The Unspoken Methodology of Taking Almost Four Years to Build Your Tech Startup

It was 8.32am on a Tuesday morning, the day before was a Monday bank holiday and we had worked throughout the night to make a deadline we thought we would never reach. The magic command was executed in a blinking terminal and the first version of our web application, Rightlance, was available for all to see. I emailed the client that was expecting a version to use on that day, closed my MacBook and went to sleep.

Unexpectedly, the journey up to this point had taken exactly three years and seven months. It was at that time where I had just left a marketing company I founded, and conceptualised the idea of a platform that helped creative businesses work with their freelancers. I built the prototype in poorly coded PHP and a very basic implementation of the Foundation framework.

The prototype was aptly named “Freelancer Project”. 

To my surprise, it actually worked; businesses could discover freelancers that were available where and when they needed them. I even built in Google Calendar integration — it was time to get some clients on board. At least, that’s what I could have thought, instead, against commonplace theories of agile product launches, I knew now was not the right time to launch.

Why? Simply put, I am an advocate of excellence, or at least the pursuit of excellence. I wanted our users to experience the extraordinary when they used our product, to be blown away by being able to complete previously complex tasks in a simple, intuitive way. I wanted a product that would scale sustainably. I wanted the design to be impeccable, for our users to experience excellence throughout each aspect of our app.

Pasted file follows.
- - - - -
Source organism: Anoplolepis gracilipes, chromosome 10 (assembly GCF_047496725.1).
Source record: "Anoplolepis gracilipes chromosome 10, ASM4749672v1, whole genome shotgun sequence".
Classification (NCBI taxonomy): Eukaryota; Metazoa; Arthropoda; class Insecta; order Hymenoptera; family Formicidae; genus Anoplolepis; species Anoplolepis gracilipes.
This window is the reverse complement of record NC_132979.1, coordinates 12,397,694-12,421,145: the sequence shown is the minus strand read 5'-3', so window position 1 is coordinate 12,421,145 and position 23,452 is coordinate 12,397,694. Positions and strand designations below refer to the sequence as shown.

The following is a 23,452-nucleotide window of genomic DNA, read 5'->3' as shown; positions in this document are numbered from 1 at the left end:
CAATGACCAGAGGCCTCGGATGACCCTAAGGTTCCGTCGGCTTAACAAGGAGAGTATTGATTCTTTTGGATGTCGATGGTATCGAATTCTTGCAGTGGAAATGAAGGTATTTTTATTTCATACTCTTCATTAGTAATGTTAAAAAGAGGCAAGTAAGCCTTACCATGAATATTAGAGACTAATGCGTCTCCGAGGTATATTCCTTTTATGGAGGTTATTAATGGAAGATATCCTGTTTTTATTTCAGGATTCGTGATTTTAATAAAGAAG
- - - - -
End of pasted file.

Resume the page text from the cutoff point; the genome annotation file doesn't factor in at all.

You see why the prototype didn’t meet, or even attempt to meet, those standards? I realised that any attempt at achieving them would be impossible on my own. By chance, my housemate at the time was in charge of a creative agency, his business partner and one of their employees quickly bought into the idea and decided to come on board in exchange for equity. Honestly, I think if they knew the journey that was about to unfold I’m not sure they would have had the same willingness to spend their time building Rightlance.

We quickly discovered that what was required was a lot more than a simple polish, that actually we would need to do several revisions of the UI, a few database restructures, some major refactoring, codebase changes and eventually an entire rewrite of our backend structure (about a year and a half before we hit that live button).

Why did it take so long? It wasn’t simply because we set such high standards for our product, we actually had very little spare time in our day jobs. I was completing a film degree that led to work across the world as a filmmaker, my partners were running their creative agency and all in all we probably had a few hours a week to work on the business in the beginning, yet we decided to never let quality slip.

Our First Beta Release

Years passed and we finally could release something we were proud of. Was it perfect? No, not by a long way. But we can truthfully say we have pursued excellence through every feature, every click, every micro interaction and any possible touch point we have with a user. I believe this methodology not only built a great Beta release but also has helped build a foundation for Rightlance to prioritise the experience and productivity of our users over rushing something in name of ‘progress’.

Now, I’m in no way advocating that every product should take four years to launch, I’m simply saying that taking your time is okay too. Set out your values, understand what you want to achieve and then go for it. Don’t release something you’re not happy with or feel you have to get a product out there to ‘learn about the market’. There are numerous other ways to understand what your customer’s pain points are and what they require in their day to day. If you’re worried about financial risk, well, that’s fair enough, however, you shouldn’t let that control your actions. Starting a company at any point is risky, if you’re bootstrapped you may just have more chance of starting something successful if you spend time getting a great first release.

It’s completely unknown as to how Rightlance will progress, as we continue to learn more about our clients using the app, we can continue to put our methodology into practice; everything we do is with excellence with the end user’s problems, needs, and objectives in mind.

Jack
Thursday, 13th December '18 @ 4:45pm